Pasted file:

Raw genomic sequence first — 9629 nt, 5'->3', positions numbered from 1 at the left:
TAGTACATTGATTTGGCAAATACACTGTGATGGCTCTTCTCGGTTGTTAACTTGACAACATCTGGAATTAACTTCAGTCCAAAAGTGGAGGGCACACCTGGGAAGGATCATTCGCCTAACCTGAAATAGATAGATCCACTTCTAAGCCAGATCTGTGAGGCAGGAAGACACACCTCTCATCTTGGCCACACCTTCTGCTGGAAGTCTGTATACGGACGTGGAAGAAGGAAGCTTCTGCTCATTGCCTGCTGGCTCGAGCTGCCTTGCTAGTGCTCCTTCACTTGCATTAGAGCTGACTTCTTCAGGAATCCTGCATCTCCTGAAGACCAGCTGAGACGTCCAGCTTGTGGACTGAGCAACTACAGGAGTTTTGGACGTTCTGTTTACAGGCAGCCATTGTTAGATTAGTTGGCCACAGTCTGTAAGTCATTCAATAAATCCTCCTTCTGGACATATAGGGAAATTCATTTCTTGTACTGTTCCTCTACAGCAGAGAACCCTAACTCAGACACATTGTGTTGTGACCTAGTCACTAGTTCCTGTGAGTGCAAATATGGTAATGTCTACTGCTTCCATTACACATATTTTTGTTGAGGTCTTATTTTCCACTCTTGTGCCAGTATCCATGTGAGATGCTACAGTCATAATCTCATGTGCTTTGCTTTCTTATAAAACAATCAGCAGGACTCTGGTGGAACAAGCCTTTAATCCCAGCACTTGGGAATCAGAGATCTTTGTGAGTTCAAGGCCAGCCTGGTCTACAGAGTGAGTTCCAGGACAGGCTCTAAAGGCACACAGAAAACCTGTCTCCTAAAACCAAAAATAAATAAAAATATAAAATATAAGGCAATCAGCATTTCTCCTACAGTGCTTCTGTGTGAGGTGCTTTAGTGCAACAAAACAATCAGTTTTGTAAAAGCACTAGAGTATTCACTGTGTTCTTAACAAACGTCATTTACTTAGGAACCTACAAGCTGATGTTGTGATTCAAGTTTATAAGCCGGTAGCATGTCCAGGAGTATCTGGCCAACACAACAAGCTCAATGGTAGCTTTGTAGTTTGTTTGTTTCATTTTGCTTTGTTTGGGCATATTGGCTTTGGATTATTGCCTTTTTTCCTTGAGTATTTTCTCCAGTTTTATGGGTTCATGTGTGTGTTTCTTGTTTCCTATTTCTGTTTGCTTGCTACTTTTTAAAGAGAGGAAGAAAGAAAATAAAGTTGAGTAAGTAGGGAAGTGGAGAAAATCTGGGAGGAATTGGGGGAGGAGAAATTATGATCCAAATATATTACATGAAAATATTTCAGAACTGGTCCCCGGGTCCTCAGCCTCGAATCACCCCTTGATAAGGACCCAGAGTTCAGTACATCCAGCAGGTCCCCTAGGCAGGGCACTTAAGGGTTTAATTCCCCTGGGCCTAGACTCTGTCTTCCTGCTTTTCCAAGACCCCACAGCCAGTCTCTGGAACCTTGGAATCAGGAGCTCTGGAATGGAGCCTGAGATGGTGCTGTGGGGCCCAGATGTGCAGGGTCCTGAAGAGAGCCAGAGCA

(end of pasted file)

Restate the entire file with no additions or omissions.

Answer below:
Raw genomic sequence first — 9629 nt, 5'->3', positions numbered from 1 at the left:
TAGTACATTGATTTGGCAAATACACTGTGATGGCTCTTCTCGGTTGTTAACTTGACAACATCTGGAATTAACTTCAGTCCAAAAGTGGAGGGCACACCTGGGAAGGATCATTCGCCTAACCTGAAATAGATAGATCCACTTCTAAGCCAGATCTGTGAGGCAGGAAGACACACCTCTCATCTTGGCCACACCTTCTGCTGGAAGTCTGTATACGGACGTGGAAGAAGGAAGCTTCTGCTCATTGCCTGCTGGCTCGAGCTGCCTTGCTAGTGCTCCTTCACTTGCATTAGAGCTGACTTCTTCAGGAATCCTGCATCTCCTGAAGACCAGCTGAGACGTCCAGCTTGTGGACTGAGCAACTACAGGAGTTTTGGACGTTCTGTTTACAGGCAGCCATTGTTAGATTAGTTGGCCACAGTCTGTAAGTCATTCAATAAATCCTCCTTCTGGACATATAGGGAAATTCATTTCTTGTACTGTTCCTCTACAGCAGAGAACCCTAACTCAGACACATTGTGTTGTGACCTAGTCACTAGTTCCTGTGAGTGCAAATATGGTAATGTCTACTGCTTCCATTACACATATTTTTGTTGAGGTCTTATTTTCCACTCTTGTGCCAGTATCCATGTGAGATGCTACAGTCATAATCTCATGTGCTTTGCTTTCTTATAAAACAATCAGCAGGACTCTGGTGGAACAAGCCTTTAATCCCAGCACTTGGGAATCAGAGATCTTTGTGAGTTCAAGGCCAGCCTGGTCTACAGAGTGAGTTCCAGGACAGGCTCTAAAGGCACACAGAAAACCTGTCTCCTAAAACCAAAAATAAATAAAAATATAAAATATAAGGCAATCAGCATTTCTCCTACAGTGCTTCTGTGTGAGGTGCTTTAGTGCAACAAAACAATCAGTTTTGTAAAAGCACTAGAGTATTCACTGTGTTCTTAACAAACGTCATTTACTTAGGAACCTACAAGCTGATGTTGTGATTCAAGTTTATAAGCCGGTAGCATGTCCAGGAGTATCTGGCCAACACAACAAGCTCAATGGTAGCTTTGTAGTTTGTTTGTTTCATTTTGCTTTGTTTGGGCATATTGGCTTTGGATTATTGCCTTTTTTCCTTGAGTATTTTCTCCAGTTTTATGGGTTCATGTGTGTGTTTCTTGTTTCCTATTTCTGTTTGCTTGCTACTTTTTAAAGAGAGGAAGAAAGAAAATAAAGTTGAGTAAGTAGGGAAGTGGAGAAAATCTGGGAGGAATTGGGGGAGGAGAAATTATGATCCAAATATATTACATGAAAATATTTCAGAACTGGTCCCCGGGTCCTCAGCCTCGAATCACCCCTTGATAAGGACCCAGAGTTCAGTACATCCAGCAGGTCCCCTAGGCAGGGCACTTAAGGGTTTAATTCCCCTGGGCCTAGACTCTGTCTTCCTGCTTTTCCAAGACCCCACAGCCAGTCTCTGGAACCTTGGAATCAGGAGCTCTGGAATGGAGCCTGAGATGGTGCTGTGGGGCCCAGATGTGCAGGGTCCTGAAGAGAGCCAGAGCA